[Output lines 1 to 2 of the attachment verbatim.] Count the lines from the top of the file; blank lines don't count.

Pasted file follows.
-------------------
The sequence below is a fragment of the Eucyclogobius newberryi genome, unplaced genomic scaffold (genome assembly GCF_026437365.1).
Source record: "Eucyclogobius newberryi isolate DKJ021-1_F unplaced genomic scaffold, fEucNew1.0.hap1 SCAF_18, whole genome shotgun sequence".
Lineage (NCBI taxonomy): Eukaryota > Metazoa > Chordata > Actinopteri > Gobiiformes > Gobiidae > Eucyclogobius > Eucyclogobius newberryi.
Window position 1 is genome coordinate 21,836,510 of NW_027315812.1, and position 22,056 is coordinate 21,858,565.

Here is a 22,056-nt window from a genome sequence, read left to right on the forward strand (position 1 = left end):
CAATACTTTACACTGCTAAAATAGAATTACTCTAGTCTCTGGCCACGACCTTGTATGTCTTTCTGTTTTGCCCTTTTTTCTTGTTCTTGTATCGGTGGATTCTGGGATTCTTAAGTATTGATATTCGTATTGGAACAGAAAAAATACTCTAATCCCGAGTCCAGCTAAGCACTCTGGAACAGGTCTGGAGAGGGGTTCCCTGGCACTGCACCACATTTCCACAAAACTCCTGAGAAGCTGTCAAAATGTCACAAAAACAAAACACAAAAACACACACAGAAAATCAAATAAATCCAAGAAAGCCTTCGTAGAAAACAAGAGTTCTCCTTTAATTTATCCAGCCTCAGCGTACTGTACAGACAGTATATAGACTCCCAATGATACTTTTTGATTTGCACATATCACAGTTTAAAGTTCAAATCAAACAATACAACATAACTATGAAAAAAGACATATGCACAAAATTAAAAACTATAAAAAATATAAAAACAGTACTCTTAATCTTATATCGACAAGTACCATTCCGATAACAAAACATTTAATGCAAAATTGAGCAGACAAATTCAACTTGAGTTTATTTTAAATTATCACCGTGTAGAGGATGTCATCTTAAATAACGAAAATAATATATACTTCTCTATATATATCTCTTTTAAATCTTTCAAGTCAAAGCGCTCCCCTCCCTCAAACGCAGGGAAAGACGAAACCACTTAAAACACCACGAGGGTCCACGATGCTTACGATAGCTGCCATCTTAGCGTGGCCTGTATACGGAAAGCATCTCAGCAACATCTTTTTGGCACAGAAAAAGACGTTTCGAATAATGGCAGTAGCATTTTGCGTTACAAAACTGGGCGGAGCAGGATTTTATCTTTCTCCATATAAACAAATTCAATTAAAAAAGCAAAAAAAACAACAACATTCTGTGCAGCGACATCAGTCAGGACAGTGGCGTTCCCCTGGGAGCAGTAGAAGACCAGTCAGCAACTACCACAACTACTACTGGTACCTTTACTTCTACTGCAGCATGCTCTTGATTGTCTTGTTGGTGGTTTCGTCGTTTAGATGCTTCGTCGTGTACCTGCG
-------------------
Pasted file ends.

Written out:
The sequence below is a fragment of the Eucyclogobius newberryi genome, unplaced genomic scaffold (genome assembly GCF_026437365.1).
Source record: "Eucyclogobius newberryi isolate DKJ021-1_F unplaced genomic scaffold, fEucNew1.0.hap1 SCAF_18, whole genome shotgun sequence".